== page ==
The King Towers tapes offer some insight into Schrunk’s relationship with local vice operators. While there is no indication that the sheriff was paid for turning a blind eye to the vice operations in Multnomah County, it appears that he was not opposed to some of them. In one conversation among Langley, Maloney, and McLaughlin, they considered what would happen if they opened vice operations in the county:

Langley: The only thing that’d happen there is that [Stanley] Terry’d scream like hell.
McLaughlin: Oh, I don’t think he’d care.
Maloney: He’s the only one that can go into Schrunk?
Langley: Well, you guys got — gotta change your tactics. You either get rid of the mayor and that finishes the Character [Elkins] or you go into the County …
McLaughlin: You say Terry’s the only one who can talk to Schrunk?
Maloney: That’s right. He’s the only one that can go direct into him and hand him some money.
That I know for a positive fact…. Now, I went into Schrunk cold turkey about that thing — about that out in the county thing. Like places Al Winters and them guys has. And … here’s the answer he give me, he says, “Tom, the reason why I don’t want to give you an okeh on it, I just want to help a friend of mine.” He says, “Tom, I closed it, because Mr. Al Winters and Sonny Heath thought they were too big for me….” … that Schrunk is the one that went out there and raised hell and closed (indistinct) because they didn’t tell him — they didn’t tell him to see ’em …
Langley: … it looks to me like either you knock … Purcell out of the box or else you try to go into the county and use your connections with Schrunk … [65]

Schrunk announced his candidacy for Portland mayor in February 1956, promising to create an environment for employment opportunity and a “good, clean, decent police department.”[66] His decision to run for mayor, according to Joseph Uris, may have motivated Elkins to go to the Oregonian with his recordings and may have encouraged the newspaper to print the exposé implicating Teamsters officials and Schrunk. The sheriff was a pro-labor Democrat, and there is evidence that the Democratic Party was gaining in Oregon, especially in Portland. The Oregonian, a Republican newspaper, had an interest in curbing Democratic success, and arrangements between racketeers and the city’s law enforcement officials, Uris asserts, “may have depended upon the maintenance of the predominantly Republican city administration led … by Fred Peterson….” Uris maintains that there is n.,o evidence that Peterson gained financially from a relationship with the vice industry, and Peterson himself denied that there was a policy of tolerance in his administration. Uris also concludes that Schrunk “did not share the attitudes of the Portland police toward vice and its operations.”[67] There is some evidence, however, that Sheriff Schrunk cooperated with certain vice operators.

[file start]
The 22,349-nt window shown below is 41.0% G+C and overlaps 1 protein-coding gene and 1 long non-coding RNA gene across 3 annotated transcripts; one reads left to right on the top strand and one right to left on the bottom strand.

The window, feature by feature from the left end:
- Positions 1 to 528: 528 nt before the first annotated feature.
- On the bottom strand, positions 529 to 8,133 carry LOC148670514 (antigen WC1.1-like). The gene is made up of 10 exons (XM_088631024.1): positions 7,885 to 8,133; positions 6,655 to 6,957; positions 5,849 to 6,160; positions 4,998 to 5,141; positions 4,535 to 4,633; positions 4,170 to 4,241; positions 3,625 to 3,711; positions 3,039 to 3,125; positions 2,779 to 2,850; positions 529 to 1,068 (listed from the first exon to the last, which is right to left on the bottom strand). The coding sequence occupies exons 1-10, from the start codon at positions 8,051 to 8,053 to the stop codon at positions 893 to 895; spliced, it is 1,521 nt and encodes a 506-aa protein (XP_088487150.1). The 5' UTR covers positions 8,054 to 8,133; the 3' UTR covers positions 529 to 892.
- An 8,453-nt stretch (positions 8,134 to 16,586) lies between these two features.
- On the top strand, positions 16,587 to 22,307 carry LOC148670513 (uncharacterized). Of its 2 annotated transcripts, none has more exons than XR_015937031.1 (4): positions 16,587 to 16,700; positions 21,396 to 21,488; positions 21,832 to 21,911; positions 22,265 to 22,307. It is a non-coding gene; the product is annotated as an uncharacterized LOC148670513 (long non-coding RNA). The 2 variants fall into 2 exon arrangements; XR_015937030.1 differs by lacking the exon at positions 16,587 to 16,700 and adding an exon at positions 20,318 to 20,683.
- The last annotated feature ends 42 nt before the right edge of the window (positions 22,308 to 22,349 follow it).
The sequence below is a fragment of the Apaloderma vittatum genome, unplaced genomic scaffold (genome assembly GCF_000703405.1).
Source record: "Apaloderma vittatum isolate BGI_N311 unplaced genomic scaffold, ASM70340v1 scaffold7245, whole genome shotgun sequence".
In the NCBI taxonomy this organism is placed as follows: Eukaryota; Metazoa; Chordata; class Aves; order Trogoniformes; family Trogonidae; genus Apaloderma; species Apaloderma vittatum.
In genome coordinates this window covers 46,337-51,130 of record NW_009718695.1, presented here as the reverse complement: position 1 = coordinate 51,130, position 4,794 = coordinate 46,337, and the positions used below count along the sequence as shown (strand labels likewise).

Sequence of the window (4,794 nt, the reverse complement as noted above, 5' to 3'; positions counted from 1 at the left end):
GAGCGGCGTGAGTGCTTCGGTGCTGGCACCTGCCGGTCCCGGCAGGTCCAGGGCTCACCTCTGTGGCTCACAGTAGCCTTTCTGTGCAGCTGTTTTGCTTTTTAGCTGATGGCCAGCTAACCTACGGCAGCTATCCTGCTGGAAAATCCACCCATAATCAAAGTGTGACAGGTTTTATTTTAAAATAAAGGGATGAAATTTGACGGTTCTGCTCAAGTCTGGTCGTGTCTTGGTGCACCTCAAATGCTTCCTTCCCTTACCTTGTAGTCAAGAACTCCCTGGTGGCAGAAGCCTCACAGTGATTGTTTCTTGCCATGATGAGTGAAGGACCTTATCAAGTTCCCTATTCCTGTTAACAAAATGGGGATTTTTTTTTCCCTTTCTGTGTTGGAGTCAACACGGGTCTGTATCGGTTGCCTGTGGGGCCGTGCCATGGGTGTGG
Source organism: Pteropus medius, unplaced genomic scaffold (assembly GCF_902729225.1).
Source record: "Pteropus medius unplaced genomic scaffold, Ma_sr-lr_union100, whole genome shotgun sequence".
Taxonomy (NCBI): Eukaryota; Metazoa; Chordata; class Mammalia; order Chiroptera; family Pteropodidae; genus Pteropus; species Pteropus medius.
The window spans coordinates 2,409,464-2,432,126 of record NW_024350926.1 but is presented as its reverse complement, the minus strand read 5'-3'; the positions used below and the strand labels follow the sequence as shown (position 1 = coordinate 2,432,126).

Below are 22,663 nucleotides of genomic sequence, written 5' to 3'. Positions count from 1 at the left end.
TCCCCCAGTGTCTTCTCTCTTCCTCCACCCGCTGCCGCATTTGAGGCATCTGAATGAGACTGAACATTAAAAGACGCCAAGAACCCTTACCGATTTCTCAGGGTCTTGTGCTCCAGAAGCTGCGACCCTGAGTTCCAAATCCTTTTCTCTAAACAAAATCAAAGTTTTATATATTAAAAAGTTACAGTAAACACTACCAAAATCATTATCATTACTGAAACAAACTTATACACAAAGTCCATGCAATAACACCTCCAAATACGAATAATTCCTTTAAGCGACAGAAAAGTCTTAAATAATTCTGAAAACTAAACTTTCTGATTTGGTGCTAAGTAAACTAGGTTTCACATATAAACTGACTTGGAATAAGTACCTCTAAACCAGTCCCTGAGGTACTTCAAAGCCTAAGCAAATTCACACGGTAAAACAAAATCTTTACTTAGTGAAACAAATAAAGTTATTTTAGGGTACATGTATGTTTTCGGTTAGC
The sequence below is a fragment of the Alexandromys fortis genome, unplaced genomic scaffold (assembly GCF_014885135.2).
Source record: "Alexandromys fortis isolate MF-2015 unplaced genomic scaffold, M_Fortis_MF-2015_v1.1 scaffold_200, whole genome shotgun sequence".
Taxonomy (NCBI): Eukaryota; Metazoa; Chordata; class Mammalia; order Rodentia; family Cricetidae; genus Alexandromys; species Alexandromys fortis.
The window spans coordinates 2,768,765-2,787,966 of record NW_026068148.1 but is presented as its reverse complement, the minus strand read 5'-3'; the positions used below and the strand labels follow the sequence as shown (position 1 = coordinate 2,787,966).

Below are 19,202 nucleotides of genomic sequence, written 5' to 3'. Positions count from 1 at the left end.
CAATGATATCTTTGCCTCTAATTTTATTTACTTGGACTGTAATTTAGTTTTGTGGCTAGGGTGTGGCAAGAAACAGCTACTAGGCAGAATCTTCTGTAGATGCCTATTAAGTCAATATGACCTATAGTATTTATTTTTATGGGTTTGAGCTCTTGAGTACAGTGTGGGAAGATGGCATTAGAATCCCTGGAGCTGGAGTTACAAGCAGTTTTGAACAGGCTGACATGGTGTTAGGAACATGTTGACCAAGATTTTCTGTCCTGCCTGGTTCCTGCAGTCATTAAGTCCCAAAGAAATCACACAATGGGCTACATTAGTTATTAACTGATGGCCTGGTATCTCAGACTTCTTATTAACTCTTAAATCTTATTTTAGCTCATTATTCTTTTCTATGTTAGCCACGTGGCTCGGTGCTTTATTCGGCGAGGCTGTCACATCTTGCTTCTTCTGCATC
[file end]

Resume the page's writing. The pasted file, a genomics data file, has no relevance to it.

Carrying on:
In the early morning hours of September 11, 1955, two Multnomah County deputies entered the 8212 Club on Denver and Kilpatrick avenues in North Portland searching for evidence of illegal gambling and alcohol service. The 8212 Club was operated by Clifford Bennett and owned by James Elkins. Elkins later testified that he had been paying McLaughlin and Maloney a percentage of the club’s profits; and when the Seattle racketeers became unhappy with the size of their payout, they contacted Ray Kell, a Portland lawyer and Schrunk’s campaign manager. According to Elkins, McLaughlin and Maloney told Kell that Schrunk should raid and close the club, sending Elkins a message that the Seattle group was not happy. Elkins charged that Schrunk then warned Bennett that he would arrest everyone leaving the club unless he was paid a bribe. Elkins’s account was corroborated by the congressional testimony of club employees and Portland police officers.[68]

Virginia Jenkins, a hatcheck girl at the 8212 Club, later testified that two deputies came in at 3:30 am while drinks were being served and gambling “was in full swing.” She told the McClellan Committee that Bennett went outside with one of the deputies. When he returned, she overheard him explaining that Schrunk was unhappy because Bennett “had taken care of everybody else, but … he had forgotten to take care of him [Schrunk].” According to John Vance, an Elkins employee responsible for making spot checks on the racketeer’s various clubs, Bennett then “tried to make a phone call to Mr. Elkins, and he was unable to reach him. So, he asked me if I didn’t think it was better to pay out $500 tonight rather than $1,500 the next day, and I told him that I thought it was a pretty smart thing to do.” Bennett then asked Jenkins for a manila envelope and counted out what Vance believed was $500.[69]

Elkins told the Senate committee that Bennett was given a $1,500 bankroll to operate. Laura Stone, one of Elkins’s accountants, later testified that Bennett was supposed to return a $1,500 bankroll to her the day after the raid but that he only turned in $1,000. “I asked him where the other $500 was, and he said he used it to take care of someone. So I had never heard that expression before, and I asked him what he meant. He said, ‘Well, I gave it to Terry Schrunk.’ So I said, ‘Well, you will have to take that up with my employer. I don’t know anything about that.'” When confronted, Elkins later testified, Bennett told him, “It was better to give him that than to pay $1,500 or $2,000 for having the place pinched.”[70]